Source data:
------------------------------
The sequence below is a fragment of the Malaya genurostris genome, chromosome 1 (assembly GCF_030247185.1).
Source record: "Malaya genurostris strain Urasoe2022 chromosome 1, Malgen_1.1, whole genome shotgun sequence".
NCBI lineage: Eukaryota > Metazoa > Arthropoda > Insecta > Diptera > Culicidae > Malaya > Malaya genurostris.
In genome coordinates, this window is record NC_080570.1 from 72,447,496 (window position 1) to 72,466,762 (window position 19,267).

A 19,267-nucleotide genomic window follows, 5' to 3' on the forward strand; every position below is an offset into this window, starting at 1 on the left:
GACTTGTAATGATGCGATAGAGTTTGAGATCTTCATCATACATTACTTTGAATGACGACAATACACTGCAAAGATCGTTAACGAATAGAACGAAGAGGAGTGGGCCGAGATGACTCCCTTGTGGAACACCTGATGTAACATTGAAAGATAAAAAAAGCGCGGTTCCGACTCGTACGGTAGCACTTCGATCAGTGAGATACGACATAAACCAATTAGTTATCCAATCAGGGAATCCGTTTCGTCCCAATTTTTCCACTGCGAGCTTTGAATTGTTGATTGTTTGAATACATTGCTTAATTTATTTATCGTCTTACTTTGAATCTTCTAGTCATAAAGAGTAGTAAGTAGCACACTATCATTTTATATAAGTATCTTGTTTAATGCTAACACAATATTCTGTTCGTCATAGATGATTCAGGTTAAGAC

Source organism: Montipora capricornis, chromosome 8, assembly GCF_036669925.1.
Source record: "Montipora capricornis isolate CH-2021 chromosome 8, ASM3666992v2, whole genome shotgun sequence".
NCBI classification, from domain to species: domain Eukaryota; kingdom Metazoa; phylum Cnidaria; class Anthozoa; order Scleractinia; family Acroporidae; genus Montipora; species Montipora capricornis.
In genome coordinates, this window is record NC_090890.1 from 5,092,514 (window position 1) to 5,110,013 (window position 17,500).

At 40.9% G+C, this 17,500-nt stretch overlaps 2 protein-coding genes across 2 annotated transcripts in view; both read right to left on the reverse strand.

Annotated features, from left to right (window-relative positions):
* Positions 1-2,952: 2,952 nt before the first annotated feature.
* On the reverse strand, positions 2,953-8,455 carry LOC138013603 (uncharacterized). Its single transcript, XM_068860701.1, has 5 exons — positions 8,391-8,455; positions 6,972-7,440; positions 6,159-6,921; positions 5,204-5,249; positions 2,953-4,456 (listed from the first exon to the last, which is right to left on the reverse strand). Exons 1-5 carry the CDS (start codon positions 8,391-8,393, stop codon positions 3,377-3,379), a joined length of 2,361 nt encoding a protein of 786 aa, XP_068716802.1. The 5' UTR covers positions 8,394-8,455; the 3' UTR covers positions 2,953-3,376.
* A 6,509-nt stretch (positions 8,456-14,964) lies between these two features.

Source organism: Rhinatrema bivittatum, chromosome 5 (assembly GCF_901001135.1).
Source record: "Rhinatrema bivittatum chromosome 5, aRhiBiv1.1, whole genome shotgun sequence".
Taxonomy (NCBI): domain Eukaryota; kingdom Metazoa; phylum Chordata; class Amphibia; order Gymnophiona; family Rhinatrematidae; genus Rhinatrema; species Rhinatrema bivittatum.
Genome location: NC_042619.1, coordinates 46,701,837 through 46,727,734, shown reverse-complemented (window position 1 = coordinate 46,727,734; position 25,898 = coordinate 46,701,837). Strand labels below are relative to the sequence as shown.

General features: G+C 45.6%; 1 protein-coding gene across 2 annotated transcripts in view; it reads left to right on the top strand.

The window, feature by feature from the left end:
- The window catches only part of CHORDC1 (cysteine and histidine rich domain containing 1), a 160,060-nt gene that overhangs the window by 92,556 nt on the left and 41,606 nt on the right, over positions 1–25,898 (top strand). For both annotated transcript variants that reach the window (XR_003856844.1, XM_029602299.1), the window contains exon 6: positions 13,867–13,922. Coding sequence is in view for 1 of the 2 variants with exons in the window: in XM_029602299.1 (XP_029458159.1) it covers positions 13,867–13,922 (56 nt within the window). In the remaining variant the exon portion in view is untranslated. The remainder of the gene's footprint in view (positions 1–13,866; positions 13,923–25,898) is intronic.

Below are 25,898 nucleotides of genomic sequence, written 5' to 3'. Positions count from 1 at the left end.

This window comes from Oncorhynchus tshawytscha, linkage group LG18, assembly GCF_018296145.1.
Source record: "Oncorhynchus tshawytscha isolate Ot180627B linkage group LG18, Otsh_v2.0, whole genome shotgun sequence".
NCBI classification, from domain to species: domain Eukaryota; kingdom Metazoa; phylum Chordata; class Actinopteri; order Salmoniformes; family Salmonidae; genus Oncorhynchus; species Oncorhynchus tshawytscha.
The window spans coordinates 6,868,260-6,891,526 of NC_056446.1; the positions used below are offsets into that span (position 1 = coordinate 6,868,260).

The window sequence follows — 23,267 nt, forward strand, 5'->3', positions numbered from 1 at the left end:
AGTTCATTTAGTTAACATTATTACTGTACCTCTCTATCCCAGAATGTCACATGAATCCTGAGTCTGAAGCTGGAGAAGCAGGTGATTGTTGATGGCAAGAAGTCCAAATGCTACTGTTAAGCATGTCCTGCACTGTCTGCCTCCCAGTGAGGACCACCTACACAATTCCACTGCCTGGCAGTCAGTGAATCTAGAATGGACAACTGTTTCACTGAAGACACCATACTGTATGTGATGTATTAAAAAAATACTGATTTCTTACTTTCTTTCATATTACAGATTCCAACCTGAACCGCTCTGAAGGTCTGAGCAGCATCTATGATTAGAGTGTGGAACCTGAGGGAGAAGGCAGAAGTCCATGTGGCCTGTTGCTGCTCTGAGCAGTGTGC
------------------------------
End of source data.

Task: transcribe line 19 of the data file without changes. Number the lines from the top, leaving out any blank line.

Genome location: NC_042619.1, coordinates 46,701,837 through 46,727,734, shown reverse-complemented (window position 1 = coordinate 46,727,734; position 25,898 = coordinate 46,701,837). Strand labels below are relative to the sequence as shown.